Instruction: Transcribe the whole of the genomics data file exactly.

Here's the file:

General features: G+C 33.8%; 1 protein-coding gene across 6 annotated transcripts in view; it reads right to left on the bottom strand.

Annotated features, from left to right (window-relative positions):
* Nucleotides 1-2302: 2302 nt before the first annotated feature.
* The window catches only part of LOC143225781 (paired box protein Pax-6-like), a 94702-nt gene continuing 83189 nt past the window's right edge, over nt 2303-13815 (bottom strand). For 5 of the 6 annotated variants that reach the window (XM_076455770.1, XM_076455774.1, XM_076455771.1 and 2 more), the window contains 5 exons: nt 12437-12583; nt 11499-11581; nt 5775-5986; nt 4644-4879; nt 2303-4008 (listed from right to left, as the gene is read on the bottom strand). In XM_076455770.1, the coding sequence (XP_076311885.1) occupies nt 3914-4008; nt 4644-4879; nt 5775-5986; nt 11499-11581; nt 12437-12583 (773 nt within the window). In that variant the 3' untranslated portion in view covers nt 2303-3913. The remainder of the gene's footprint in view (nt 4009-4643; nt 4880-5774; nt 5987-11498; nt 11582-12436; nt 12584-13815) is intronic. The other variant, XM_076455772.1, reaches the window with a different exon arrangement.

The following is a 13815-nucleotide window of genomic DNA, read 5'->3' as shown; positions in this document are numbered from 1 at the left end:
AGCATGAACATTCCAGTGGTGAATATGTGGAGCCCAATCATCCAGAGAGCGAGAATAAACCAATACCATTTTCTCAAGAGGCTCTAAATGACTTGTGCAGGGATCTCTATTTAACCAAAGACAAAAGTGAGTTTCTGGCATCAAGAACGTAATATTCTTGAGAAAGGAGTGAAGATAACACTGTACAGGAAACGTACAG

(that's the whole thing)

General features: G+C 33.8%; 1 protein-coding gene across 6 annotated transcripts in view; it reads right to left on the bottom strand.

Annotated features, from left to right (window-relative positions):
* Nucleotides 1-2302: 2302 nt before the first annotated feature.
* The window catches only part of LOC143225781 (paired box protein Pax-6-like), a 94702-nt gene continuing 83189 nt past the window's right edge, over nt 2303-13815 (bottom strand). For 5 of the 6 annotated variants that reach the window (XM_076455770.1, XM_076455774.1, XM_076455771.1 and 2 more), the window contains 5 exons: nt 12437-12583; nt 11499-11581; nt 5775-5986; nt 4644-4879; nt 2303-4008 (listed from right to left, as the gene is read on the bottom strand). In XM_076455770.1, the coding sequence (XP_076311885.1) occupies nt 3914-4008; nt 4644-4879; nt 5775-5986; nt 11499-11581; nt 12437-12583 (773 nt within the window). In that variant the 3' untranslated portion in view covers nt 2303-3913. The remainder of the gene's footprint in view (nt 4009-4643; nt 4880-5774; nt 5987-11498; nt 11582-12436; nt 12584-13815) is intronic. The other variant, XM_076455772.1, reaches the window with a different exon arrangement.

The following is a 13815-nucleotide window of genomic DNA, read 5'->3' as shown; positions in this document are numbered from 1 at the left end:
AGCATGAACATTCCAGTGGTGAATATGTGGAGCCCAATCATCCAGAGAGCGAGAATAAACCAATACCATTTTCTCAAGAGGCTCTAAATGACTTGTGCAGGGATCTCTATTTAACCAAAGACAAAAGTGAGTTTCTGGCATCAAGAACGTAATATTCTTGAGAAAGGAGTGAAGATAACACTGTACAGGAAACGTACAG